Simon D. Podmore
-- Liverpool Hope University
"Merold Westphal's reputation as one of the most profound and lucid interpreters of Kierkegaard's thought is further confirmed in this compelling and erudite book. . . . This work takes us right into the heart of a vision of Kierkegaard which is at once accessible and eloquent, scholarly and reflective, welcoming and challenging. A true companion to Kierkegaard's thought."
-- Stetson University
"Likening faith to a many-faceted gem in Kierkegaard's authorship, Merold Westphal examines with the precision of a jeweler's eye twelve facets of faith by three pseudonyms in five texts. To shed light on this complex concept, he brings to bear his notable expertise in ideology critique, philosophy of religion, postmodernism, epistemology, and phenomenology along with a touch of humor and a wealth of illustrations from popular culture and classical literature. . . . An enlightening, enjoyable, and edifying read."
-- Hong Kierkegaard Library, St. Olaf College
"A clear, elegantly written, and rigorously argued reading of Kierkegaard's major texts, this book will be a boon to both beginners and advanced scholars. . . . Merold Westphal is one of the doyens of Kierkegaard studies, and this text is one of his greatest contributions to the interpretation of the Danish philosopher/poet."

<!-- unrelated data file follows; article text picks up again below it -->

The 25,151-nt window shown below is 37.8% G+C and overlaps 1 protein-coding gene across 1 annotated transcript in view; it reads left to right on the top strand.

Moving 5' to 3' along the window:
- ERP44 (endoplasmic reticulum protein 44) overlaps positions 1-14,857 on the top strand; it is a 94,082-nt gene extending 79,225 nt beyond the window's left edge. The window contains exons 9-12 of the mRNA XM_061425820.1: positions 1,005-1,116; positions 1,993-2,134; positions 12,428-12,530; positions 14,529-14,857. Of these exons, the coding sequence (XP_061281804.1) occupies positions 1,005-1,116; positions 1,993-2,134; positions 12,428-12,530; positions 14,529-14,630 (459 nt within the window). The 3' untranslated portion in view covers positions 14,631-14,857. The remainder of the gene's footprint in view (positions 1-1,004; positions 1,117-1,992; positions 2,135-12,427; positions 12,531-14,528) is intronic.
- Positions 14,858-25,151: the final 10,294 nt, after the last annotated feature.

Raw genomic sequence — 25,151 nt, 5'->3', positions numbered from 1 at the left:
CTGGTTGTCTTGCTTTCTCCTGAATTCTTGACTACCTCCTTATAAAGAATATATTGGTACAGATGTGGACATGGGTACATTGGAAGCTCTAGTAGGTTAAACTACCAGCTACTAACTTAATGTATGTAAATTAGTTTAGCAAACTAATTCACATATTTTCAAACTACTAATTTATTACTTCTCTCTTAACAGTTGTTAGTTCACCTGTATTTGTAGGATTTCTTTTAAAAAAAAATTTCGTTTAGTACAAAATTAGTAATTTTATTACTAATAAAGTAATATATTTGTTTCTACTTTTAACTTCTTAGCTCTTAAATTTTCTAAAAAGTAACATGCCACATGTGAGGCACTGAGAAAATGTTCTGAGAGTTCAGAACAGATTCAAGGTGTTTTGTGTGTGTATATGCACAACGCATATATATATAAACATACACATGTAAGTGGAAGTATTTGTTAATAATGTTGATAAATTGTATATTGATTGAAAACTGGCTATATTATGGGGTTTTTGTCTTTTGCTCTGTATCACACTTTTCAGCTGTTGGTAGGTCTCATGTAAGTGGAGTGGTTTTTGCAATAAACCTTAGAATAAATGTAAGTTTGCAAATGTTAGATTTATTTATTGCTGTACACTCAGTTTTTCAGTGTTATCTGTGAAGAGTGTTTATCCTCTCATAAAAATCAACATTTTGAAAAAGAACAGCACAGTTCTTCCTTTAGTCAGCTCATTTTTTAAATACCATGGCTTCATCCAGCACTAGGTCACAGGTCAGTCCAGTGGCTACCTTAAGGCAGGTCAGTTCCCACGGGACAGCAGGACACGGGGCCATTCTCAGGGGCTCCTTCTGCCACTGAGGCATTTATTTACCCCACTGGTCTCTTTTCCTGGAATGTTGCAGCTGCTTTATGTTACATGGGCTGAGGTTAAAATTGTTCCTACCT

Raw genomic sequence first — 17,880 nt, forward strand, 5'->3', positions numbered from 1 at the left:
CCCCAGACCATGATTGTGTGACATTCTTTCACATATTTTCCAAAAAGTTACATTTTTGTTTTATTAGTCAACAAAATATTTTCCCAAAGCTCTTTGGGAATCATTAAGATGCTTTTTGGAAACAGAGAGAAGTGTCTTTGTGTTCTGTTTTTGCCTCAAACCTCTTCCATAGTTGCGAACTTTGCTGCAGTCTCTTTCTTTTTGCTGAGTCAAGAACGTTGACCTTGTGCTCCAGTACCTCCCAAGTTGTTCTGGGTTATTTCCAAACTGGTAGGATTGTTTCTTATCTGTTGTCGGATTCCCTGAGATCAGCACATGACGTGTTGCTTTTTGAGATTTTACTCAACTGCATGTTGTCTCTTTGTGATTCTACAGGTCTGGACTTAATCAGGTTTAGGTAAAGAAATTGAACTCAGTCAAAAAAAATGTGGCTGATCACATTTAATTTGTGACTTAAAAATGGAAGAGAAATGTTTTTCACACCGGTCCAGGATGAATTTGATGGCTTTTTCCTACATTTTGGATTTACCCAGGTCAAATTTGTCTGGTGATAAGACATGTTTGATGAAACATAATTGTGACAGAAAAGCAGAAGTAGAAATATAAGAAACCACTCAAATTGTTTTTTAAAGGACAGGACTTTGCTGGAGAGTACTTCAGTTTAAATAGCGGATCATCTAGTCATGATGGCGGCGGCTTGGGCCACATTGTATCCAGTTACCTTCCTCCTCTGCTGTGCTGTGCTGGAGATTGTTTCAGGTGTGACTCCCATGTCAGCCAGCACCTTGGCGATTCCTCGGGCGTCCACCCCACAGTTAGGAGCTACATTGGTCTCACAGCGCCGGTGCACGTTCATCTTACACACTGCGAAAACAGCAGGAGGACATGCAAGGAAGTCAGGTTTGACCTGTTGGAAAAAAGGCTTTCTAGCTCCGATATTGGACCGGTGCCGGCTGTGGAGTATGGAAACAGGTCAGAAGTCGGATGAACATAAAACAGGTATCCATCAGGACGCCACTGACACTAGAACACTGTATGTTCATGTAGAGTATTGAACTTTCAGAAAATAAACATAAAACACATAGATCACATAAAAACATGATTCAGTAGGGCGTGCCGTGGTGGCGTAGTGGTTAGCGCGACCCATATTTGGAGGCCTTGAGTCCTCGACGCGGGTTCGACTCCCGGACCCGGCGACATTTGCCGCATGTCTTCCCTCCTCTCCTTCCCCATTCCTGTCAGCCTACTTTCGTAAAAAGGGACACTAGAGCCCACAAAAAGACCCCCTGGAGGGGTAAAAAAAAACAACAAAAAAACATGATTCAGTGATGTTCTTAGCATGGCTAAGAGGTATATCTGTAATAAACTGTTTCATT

-- University of West Georgia
"In this volume Merold Westphal illumines a central concept in Kierkegaard's pseudonymous writings - faith in all of its unique facets, their interrelation, and the broader philosophical and theological contexts out of which these ideas emerge and to which they continue to speak. Westphal clarifies and subsequently pushes forward a number of ongoing conversations in Kierkegaard scholarship yet also manages to invite the nonspecialist to hold up a mirror to critique and challenge his or her own trusting relation to God."
M. Jamie Ferreira
-- University of Virginia
"This book is important for a dual audience. Westphal not only contributes significantly to ongoing scholarly debates about Kierkegaard but also offers eminently readable discussions of Kierkegaard's famous texts that will be valuable for those who are new to him."
Across five books — Fear and Trembling, Philosophical Fragments, Concluding Unscientific Postscript, Sickness Unto Death, and Practice in Christianity — and three pseudonyms, Kierkegaard sought to articulate a biblical concept of faith by approaching it from a variety of perspectives in relation to one another. Westphal offers a careful textual reading of these major discussions to present an overarching analysis of Kierkegaard’s conception of the true meaning of biblical faith.
Though Kierkegaard presents a complex picture of faith through his pseudonyms, Westphal argues that his perspective is a faithful and illuminating one, making claims that are important for philosophy of religion, for theology, and most of all for Christian life as it might be lived by faithful people.
Simon D. Podmore